By Byron Ricks
When I first walked into a radio station a long time ago, I was surprised by what it took to broadcast the spoken word. In addition to the microphone, there was a control room, a director, a producer, an engineer, satellite feed boxes, editing rooms, newsrooms, and a whole staff. Now, however, with a computer, Internet connection, mic, and some software, you can podcast alongside the largest media companies and the many other independent podcasters around the world.
The term podcast is a combination of pod (Portable On Demand) and broadcast. You can use any MP3 portable music player to create or listen to a podcast. Think of your podcast as your own radio show where you say what you want, when you want. It’s your private thoughts gone public. Your words for the world. Your commentaries and reflections. Your video and audio recordings—even documents—delivered on the Internet using RSS (Really Simple Syndication) that people can download to their computers or portable music or video devices to listen to or watch wherever they want. Video podcasts are great, but I’ll just cover audio podcasts to get you started quickly.
You need more than your voice to begin podcasting, but not too much more. Once you have the equipment, setting up to podcast generally takes from several hours to a few evenings—not much time when you consider how long it would take to set up your own radio station. And after you're set up, making podcasts won't take much longer than it takes to speak the words.
You can use a mobile PC or a desktop computer with an Internet connection to create a podcast. Some podcasters prefer to work with a mobile PC so they can podcast from any location they want. If it has a microphone built into it, you can also record your podcast on a portable MP3 player and then transfer the file of your recording to your computer to edit and post to the web.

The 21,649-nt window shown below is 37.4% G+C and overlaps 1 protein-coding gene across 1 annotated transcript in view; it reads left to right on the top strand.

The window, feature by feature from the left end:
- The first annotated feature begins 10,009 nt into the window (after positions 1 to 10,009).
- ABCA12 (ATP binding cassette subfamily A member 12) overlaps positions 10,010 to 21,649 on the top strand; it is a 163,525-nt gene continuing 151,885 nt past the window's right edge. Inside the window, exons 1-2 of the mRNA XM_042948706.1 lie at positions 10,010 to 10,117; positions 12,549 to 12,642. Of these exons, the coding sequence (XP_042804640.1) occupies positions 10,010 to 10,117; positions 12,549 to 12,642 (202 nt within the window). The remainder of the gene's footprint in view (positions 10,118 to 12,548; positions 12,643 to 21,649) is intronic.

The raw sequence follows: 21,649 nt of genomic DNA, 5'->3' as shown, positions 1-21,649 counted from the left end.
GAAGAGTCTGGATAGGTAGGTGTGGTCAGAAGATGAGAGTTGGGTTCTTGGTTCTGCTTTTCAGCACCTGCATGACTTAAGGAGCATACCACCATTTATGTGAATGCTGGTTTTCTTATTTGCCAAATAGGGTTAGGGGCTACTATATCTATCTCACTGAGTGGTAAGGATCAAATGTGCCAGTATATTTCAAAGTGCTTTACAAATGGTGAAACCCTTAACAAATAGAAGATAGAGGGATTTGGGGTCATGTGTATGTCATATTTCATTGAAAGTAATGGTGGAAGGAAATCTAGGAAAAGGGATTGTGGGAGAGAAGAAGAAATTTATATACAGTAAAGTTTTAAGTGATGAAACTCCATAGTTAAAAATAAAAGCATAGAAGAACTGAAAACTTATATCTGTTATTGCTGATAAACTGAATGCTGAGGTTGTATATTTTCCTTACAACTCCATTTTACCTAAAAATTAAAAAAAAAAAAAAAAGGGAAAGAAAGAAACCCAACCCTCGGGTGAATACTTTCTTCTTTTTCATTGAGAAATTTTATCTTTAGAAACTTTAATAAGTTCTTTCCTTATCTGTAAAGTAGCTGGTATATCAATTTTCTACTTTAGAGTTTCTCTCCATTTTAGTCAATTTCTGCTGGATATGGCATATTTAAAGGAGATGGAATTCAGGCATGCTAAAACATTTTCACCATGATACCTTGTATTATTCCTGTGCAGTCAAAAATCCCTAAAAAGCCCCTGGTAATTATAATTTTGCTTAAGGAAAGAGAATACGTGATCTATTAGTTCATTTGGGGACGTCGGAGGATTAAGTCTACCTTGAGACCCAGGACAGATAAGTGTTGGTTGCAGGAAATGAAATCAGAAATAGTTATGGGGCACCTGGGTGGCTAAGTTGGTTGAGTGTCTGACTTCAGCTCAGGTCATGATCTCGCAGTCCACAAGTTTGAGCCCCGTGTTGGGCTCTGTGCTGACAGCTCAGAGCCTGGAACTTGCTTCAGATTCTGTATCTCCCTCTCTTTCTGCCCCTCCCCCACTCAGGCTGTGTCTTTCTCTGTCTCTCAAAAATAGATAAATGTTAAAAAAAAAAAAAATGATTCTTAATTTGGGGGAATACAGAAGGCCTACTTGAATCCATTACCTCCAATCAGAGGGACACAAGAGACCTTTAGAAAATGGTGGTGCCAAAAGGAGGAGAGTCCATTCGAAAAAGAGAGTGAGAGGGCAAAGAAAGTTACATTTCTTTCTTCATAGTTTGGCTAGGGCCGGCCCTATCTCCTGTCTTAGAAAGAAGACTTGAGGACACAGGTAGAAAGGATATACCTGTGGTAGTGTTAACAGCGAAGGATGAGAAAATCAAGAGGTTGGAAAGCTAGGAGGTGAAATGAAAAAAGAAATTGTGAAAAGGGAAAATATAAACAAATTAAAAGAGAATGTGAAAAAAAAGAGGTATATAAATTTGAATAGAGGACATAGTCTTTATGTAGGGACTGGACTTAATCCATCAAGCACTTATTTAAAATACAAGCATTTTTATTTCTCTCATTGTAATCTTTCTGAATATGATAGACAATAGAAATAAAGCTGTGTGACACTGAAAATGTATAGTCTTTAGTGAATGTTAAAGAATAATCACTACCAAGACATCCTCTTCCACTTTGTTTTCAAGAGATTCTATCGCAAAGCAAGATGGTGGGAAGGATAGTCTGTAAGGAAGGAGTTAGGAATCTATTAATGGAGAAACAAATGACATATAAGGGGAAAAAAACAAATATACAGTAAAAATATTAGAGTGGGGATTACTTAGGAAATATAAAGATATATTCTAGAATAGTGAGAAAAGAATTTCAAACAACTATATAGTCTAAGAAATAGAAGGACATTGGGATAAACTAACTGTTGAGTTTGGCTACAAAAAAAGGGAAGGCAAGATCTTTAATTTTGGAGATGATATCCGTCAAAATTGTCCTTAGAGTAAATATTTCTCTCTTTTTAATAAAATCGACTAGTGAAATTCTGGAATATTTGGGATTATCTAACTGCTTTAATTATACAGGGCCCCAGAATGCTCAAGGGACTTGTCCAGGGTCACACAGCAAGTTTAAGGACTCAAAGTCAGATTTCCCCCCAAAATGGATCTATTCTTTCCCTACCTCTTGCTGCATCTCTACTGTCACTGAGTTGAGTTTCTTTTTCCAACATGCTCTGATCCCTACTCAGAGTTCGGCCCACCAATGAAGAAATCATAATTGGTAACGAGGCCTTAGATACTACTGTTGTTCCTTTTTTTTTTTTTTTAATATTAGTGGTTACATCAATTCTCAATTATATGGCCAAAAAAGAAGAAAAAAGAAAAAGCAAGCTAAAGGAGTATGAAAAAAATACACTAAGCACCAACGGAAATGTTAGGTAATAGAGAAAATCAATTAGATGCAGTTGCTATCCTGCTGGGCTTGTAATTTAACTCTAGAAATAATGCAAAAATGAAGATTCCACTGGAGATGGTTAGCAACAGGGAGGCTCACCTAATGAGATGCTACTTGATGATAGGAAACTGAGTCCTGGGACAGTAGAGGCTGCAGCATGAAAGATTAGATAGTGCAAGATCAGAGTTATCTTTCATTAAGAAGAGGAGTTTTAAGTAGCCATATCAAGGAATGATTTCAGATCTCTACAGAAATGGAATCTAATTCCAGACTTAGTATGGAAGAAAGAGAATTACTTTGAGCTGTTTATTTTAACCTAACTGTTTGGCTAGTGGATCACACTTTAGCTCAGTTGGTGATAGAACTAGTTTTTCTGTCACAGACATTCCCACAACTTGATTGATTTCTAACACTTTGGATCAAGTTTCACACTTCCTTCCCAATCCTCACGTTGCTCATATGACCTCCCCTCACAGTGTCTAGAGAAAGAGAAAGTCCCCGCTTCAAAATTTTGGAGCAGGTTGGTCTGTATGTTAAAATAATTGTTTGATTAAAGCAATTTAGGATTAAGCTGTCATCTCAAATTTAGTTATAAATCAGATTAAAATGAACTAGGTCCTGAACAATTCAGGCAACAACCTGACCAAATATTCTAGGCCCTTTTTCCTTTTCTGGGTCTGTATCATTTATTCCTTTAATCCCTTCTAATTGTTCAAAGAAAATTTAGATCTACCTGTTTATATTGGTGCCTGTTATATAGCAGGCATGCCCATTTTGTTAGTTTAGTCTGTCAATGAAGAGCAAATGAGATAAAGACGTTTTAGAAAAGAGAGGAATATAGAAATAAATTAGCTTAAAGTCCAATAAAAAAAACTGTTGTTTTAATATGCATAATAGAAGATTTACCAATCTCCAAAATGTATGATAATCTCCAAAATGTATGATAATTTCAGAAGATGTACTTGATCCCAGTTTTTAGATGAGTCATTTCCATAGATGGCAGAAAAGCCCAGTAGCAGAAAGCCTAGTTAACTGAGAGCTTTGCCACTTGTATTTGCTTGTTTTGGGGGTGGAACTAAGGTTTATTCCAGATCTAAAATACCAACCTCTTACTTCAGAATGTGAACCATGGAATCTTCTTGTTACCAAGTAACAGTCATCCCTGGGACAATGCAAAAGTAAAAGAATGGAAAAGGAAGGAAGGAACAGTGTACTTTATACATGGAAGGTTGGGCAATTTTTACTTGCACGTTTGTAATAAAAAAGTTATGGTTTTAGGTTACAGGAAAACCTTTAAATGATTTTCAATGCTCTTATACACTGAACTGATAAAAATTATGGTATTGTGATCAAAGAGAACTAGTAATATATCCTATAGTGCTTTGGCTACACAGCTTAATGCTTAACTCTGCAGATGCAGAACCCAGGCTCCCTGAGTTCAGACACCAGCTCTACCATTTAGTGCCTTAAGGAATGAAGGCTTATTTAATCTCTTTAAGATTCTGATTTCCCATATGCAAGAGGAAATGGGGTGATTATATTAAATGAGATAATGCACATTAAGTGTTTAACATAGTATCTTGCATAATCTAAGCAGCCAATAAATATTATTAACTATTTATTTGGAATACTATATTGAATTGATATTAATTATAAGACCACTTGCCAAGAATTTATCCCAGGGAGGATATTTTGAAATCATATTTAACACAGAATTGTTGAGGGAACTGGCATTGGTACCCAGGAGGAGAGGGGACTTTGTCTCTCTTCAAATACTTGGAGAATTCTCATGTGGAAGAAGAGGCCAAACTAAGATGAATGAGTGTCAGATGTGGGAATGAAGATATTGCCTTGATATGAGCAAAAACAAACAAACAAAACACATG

Your computer's microphone probably won’t give you the sound quality you’re after for a podcast. For one thing, it’ll likely pick up background (also known as ambient) noise. Mine picks up the furnace switching on and off—even my computer’s fan. You might have the same problem with a portable MP3 player’s mic. All of this ambient noise could be a neat effect (“Listen everyone, I’m giving you a tour of the basement plumbing in my home!”), but before you choose to join the ranks of the sonic avant garde, it’s probably best to focus on getting your voice heard—and heard well.
For quality podcasting, get an external condenser mic that plugs into your computer. This kind of mic will reduce the background noise so your voice comes through loud and clear. If you get this kind of mic, get a stand, too. This will eliminate the noise you’ll pick up from adjusting your hands on the mic during your show. You’ll probably also want a headset that'll allow you to monitor your recording levels as you speak. (You can’t use speakers while recording because the speaker sound will be recorded and you’ll risk getting audio feedback.)
Go online and take a look at some of the USB headset/microphone pairings for an all-in-one solution—or you can get the separate mic, stand, and headset (usually pricier) like the pros. There are even several podcasting equipment packages that include a microphone, headset, audio mixer, and audio recording and editing software. Using one of these packages doesn’t give you much of an alibi for not sounding your best.